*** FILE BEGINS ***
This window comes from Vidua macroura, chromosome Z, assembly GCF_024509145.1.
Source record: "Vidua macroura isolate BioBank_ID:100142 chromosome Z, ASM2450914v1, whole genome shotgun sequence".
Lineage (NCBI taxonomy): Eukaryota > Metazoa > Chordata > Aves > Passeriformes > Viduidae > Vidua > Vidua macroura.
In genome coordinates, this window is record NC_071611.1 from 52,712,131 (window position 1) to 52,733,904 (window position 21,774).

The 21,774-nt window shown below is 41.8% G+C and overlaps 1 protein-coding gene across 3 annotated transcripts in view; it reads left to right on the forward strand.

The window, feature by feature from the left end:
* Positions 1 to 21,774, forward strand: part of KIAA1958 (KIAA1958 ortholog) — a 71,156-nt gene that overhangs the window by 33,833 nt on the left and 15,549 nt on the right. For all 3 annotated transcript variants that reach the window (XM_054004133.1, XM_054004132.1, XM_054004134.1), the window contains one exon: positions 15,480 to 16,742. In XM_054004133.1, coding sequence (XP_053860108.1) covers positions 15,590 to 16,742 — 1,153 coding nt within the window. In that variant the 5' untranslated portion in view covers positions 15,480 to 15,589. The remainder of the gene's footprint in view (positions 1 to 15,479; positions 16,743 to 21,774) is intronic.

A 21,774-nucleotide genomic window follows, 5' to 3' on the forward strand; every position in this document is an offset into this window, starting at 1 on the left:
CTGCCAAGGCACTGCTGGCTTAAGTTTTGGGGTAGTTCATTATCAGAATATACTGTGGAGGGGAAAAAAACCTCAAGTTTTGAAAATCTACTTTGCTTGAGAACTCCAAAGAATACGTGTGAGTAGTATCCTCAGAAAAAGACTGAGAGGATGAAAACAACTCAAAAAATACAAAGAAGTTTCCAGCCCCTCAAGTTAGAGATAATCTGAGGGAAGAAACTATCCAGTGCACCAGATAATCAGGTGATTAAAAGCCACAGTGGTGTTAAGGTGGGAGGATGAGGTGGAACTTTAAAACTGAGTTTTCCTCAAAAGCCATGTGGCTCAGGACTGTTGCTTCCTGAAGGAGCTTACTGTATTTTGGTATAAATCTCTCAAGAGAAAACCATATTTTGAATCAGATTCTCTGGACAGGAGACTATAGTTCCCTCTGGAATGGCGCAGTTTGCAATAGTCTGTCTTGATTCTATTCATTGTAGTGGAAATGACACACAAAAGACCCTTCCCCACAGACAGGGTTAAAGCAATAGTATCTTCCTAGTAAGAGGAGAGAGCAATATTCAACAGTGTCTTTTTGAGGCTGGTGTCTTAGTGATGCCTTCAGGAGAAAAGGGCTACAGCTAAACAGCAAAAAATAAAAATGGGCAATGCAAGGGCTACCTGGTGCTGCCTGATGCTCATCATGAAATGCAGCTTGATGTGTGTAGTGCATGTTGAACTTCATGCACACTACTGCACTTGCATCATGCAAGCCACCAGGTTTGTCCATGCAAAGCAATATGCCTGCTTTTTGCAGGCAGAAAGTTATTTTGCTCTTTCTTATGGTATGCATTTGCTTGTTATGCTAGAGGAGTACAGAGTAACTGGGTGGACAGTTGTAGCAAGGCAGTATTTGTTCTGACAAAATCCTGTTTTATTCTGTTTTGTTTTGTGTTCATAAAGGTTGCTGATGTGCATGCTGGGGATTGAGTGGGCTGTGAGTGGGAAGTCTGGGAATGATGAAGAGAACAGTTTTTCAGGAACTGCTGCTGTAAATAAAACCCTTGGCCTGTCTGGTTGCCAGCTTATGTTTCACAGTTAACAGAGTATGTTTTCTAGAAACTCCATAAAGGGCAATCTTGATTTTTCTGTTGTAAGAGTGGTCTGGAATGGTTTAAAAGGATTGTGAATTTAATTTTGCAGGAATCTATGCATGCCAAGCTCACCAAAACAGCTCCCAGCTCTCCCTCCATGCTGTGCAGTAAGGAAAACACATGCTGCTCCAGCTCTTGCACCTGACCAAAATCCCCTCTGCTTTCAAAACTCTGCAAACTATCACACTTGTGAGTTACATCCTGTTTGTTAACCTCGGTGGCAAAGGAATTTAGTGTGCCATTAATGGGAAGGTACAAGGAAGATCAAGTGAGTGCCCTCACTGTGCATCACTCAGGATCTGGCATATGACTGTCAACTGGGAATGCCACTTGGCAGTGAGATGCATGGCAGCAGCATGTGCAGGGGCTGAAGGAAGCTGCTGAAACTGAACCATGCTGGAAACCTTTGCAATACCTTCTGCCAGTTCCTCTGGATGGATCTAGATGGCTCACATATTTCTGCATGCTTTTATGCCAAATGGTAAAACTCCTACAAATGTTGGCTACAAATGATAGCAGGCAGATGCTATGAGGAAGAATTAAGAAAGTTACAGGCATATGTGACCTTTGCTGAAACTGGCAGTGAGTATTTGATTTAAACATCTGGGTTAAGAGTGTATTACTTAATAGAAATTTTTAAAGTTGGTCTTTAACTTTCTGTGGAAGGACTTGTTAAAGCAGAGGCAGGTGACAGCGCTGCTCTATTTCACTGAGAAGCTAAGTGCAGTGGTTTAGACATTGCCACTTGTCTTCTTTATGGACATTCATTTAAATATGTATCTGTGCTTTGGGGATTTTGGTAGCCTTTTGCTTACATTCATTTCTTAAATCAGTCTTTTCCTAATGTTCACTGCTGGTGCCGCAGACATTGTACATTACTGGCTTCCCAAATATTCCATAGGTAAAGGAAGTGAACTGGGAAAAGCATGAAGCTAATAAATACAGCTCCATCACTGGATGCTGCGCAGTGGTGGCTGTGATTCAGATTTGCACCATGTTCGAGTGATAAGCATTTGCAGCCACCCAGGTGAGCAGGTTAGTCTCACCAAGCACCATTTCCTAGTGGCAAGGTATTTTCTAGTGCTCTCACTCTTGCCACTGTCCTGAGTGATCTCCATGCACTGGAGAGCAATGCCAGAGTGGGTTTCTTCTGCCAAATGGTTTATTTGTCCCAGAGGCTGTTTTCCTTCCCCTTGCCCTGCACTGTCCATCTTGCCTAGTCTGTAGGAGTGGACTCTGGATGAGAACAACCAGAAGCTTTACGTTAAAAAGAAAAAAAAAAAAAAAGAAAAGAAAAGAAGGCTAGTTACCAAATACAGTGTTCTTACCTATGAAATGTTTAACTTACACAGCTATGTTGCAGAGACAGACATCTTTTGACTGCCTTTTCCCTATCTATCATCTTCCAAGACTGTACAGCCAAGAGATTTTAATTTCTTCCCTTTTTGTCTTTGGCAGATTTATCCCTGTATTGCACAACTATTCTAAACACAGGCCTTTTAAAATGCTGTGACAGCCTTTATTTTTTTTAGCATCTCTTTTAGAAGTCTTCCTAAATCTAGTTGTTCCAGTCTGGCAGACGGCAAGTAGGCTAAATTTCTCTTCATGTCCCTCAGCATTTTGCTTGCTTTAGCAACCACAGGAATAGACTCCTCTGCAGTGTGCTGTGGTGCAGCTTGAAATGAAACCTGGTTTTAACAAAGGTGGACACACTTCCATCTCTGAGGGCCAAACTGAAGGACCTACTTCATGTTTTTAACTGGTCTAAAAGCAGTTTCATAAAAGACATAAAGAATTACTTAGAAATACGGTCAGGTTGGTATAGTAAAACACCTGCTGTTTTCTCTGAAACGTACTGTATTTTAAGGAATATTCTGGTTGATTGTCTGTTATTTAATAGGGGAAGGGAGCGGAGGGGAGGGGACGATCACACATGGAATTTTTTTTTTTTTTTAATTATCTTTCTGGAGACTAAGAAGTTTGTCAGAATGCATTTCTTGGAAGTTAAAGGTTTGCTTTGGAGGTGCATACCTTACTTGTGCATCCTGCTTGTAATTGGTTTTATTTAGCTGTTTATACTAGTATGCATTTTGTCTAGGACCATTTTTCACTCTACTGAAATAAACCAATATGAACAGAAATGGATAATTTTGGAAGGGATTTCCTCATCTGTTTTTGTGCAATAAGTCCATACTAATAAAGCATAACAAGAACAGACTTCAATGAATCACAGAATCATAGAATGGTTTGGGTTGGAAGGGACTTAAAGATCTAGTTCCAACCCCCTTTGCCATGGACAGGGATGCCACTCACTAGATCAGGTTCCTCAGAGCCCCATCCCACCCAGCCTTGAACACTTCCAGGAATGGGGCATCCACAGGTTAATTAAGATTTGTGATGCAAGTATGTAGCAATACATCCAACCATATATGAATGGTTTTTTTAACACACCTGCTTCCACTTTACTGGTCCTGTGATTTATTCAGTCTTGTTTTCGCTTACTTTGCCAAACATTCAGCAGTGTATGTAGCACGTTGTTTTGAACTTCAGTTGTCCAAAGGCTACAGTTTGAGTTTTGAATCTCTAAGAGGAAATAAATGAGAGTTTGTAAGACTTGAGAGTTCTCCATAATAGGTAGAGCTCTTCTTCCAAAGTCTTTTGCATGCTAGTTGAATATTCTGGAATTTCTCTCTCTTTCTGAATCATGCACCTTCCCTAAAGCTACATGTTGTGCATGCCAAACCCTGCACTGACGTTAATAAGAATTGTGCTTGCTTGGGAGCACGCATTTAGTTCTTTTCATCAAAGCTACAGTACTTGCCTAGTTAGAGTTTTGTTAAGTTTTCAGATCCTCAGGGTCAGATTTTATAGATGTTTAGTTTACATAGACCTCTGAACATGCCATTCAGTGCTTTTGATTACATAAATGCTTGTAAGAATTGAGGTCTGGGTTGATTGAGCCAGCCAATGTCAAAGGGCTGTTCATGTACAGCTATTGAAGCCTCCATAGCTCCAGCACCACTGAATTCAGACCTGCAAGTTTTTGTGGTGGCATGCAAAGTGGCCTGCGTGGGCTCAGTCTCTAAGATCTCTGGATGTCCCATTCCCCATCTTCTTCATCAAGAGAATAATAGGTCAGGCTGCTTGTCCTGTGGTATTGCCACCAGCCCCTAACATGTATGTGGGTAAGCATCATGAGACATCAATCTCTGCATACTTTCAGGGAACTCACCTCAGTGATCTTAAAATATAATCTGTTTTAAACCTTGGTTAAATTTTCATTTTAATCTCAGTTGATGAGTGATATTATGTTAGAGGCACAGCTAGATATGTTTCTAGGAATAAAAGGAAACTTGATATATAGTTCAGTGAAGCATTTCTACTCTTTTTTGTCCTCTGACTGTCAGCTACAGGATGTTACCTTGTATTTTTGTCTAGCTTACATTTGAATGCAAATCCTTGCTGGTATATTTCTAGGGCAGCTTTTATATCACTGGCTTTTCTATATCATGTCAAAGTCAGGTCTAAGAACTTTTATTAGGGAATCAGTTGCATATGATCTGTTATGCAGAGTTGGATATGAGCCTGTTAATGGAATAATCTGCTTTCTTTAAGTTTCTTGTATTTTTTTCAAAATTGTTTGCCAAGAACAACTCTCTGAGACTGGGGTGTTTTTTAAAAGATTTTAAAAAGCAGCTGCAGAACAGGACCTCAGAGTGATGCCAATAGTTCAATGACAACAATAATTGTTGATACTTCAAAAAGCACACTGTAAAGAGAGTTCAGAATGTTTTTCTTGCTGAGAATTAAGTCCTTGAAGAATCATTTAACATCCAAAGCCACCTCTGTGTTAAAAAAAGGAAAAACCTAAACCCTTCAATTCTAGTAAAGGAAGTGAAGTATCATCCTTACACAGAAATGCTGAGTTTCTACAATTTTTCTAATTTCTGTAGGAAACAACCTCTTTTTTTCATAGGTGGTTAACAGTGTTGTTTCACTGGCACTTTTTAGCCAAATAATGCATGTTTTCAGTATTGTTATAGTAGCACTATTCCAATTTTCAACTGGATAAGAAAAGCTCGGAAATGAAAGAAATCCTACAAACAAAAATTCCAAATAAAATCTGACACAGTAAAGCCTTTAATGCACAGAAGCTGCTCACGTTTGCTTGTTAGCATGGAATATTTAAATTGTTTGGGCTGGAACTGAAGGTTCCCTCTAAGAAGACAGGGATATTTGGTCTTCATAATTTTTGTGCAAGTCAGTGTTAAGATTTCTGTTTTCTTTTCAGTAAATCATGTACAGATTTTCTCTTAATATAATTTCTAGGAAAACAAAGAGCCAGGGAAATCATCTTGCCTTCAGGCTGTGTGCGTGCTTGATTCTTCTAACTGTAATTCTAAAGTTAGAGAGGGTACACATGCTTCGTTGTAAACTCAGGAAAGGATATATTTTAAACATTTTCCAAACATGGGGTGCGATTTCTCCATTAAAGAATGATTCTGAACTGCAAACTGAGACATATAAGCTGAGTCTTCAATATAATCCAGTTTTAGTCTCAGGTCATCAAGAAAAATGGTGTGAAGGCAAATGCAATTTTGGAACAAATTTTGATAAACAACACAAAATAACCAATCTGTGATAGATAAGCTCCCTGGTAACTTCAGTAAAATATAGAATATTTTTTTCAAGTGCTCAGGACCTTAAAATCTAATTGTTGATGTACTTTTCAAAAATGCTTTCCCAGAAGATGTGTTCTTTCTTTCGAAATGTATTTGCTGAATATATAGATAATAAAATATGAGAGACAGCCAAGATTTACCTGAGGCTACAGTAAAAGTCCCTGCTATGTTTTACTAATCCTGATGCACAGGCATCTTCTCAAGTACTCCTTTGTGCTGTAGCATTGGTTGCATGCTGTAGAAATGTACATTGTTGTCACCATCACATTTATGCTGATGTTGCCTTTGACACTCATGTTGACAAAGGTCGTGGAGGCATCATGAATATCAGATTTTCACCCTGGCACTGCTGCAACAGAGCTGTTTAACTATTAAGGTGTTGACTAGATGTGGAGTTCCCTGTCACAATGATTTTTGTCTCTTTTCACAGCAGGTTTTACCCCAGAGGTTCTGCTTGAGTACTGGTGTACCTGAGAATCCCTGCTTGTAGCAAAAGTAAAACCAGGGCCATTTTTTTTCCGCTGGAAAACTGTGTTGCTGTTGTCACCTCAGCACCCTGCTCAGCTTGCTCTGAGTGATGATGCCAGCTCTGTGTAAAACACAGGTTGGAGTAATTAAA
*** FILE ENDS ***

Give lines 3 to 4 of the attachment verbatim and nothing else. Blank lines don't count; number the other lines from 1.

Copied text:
Lineage (NCBI taxonomy): Eukaryota > Metazoa > Chordata > Aves > Passeriformes > Viduidae > Vidua > Vidua macroura.
In genome coordinates, this window is record NC_071611.1 from 52,712,131 (window position 1) to 52,733,904 (window position 21,774).